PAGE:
thefauxartist

There's rosemary – that's for remembrance


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INTJ

These thoughts
They teem
They swirl
They brew a tempestuous sea.
Rolling in spirit,
they breathe.

Reveling in their exuberance,
They long to crash onto shore;
Dipping the golden grains of earth
To mark their presence for all.

Pen reached out for paper,
a mighty splash ensued;
The waves gone forever,
Nothing left imbued.

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A 140-characters Mindset

This is a response to the dailypost Writing Challenge.

I would imagine procrastination to be a bit like being on drugs; your mind consciously tells you to stay away, but your limbs just fail to cooperate. The day draws to a close, then you realise how much time you’ve wasted and douse yourself with predictable remorse. You resolve to kick the habit, but alas, some things just die hard (look at Bruce Willis!). For me, this empty indulgence came in the form of social media. The little blue logo on my mobile screen became my go-to for all occasions. It prodded me awake in the morning, kept me occupied in awkward social settings, allowed me to retreat into my introversion, kept me awake when my eyelids fluttered threateningly… Whatever the occasion, my thumb would instantly conjure up the familiar news feed. It was my daily stupor.

For my Lenten resolution, I decided that it was high time I got rid of my pointless excursions. Spending hours of each day finding out what celebrities were up to and knowing what everyone did was highly dissatisfying. There were so many other things I could have been doing, and that I have been longing to do. Where was the girl who learnt to play the guitar on her own? Back then, she could even code HTML and write fiction commendably.

As expected, the first few days of my fast were not the most pleasant experience. I surprised myself to discover how dependent I was upon social media. My jittery hands would naturally reach out for my mobile phone or iPad. I would sit staring into space, feeling the void of my addiction. The absence grew more pronounced when I realised that I have been thinking in terms of status updates and 140-character sentences. In my mind, all my experiences were constricted into truncated statuses, engineered to seek the maximum level of attention of my followers. Even with this line of consciousness, I know that the worst is not over; there is every possibility that I might just lapse into old ways and be consumed by even stronger waves of procrastination.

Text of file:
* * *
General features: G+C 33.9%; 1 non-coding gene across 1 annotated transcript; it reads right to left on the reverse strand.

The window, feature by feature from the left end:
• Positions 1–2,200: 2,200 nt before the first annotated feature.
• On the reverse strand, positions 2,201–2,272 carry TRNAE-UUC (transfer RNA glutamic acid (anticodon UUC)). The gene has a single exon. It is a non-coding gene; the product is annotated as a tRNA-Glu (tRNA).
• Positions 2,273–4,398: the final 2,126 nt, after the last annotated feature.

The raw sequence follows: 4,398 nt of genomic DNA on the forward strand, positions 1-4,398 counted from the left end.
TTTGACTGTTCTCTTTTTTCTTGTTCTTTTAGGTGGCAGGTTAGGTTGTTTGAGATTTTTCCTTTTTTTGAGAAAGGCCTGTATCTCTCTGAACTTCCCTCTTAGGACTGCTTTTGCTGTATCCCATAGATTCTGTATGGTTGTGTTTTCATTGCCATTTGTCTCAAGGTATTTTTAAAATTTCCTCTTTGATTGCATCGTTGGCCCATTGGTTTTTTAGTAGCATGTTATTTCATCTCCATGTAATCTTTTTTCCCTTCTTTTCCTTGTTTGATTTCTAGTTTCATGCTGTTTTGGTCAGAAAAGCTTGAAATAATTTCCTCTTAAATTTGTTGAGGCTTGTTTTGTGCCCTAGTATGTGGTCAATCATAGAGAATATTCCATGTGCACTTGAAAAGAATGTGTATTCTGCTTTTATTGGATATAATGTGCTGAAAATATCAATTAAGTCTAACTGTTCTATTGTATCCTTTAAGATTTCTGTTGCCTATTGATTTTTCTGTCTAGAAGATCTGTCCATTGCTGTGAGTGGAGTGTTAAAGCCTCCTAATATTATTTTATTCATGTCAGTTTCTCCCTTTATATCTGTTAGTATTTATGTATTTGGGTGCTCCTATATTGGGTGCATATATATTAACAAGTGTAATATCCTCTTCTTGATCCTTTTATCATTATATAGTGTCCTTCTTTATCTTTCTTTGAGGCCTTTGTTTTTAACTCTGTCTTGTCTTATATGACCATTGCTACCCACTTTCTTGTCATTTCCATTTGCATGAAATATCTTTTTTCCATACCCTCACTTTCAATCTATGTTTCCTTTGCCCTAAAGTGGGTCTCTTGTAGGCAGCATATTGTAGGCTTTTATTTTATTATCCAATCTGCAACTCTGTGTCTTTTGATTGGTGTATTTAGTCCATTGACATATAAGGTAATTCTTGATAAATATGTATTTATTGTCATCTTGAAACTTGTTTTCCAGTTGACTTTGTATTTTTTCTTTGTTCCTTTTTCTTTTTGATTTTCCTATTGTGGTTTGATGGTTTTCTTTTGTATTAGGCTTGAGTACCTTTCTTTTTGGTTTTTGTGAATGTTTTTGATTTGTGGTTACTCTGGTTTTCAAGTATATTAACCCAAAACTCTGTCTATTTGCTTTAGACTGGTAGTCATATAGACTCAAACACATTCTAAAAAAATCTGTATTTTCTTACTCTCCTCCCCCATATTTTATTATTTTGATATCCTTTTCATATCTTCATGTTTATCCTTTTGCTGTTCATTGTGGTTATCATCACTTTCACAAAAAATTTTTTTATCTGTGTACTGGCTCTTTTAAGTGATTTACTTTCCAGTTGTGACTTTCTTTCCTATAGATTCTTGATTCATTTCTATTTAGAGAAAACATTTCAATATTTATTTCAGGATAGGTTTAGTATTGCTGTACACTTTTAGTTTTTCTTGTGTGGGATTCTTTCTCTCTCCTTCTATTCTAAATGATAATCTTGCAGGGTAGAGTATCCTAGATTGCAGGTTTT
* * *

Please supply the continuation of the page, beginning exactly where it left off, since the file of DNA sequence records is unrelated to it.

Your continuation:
And that’s how this started. In shedding the excesses of my habits, I wanted an outlet to weave words meaningfully. I want my words to undulate in sync with my thoughts and emotions. I want to carefully unpack my life’s journey and not document it in a series of rants. So, I write because I miss the old me. This is my rejuvenated writing journey.


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Little Venice

If the name beckons to you the bright rays of sunlight and the salty air of the Mediterranean variety, you’re in for a surprise. Tucked away at the edge of central London, Little Venice is Britain’s take on a canal and houseboats lining the decks on each side. Even after just a few minutes of sauntering around on the platforms, one can’t help but notice that Little Venice should more aptly be known as Little Holland. Now, I’ll admit that I’ve not set foot within the borders of Italy, but with the British skies stretched above in a bright blue hue, there’s no mistaking the charming waters for a miniature Venetia. Couple that with the bitterly cold English winds, Little Vence is more reminiscent of Amsterdam’s canals.

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By all means, the trip to Maida Vale was not a complete waste of a journey; the setting certainly had its own picturesque appeal. Sadly, there really is nothing much else to do but snap shots after shots of the scenery that Little Venice has to offer. There are some restaurant houseboats manned along the canal, but I hardly took a peek at their menus. A walk around the surrounding areas revealed that the neighbourhood was not quite student-budget-friendly.

 

Verdict: If you’ve got time on your hands and feel the need to get away from central’s buzz, head over to Warwick Avenue for this tranquil outdoors.

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What post would be complete without a photoshopped image?

 

Trivia: Bride and Prejudice was filmed here.

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(Almost) Salmon Teriyaki

A few weeks ago, I volunteered to cook for the guest dinner at my hall. My friend and I wanted to showcase what a typical Malaysian-Chinese dinner was like, as well as cook some of our favourite dishes we have missed (because the kitchen is off-limits on other days). The original plan was to cook steamed cod fish, but lo and behold: with a budget of GBP40 to cover 3 dishes for 10 pax, cod fillets were prohibitively expensive. I decided to improvise with salmon, which seems to be available in abundance cheaply in the UK (an odd concept, for someone from Asia like me).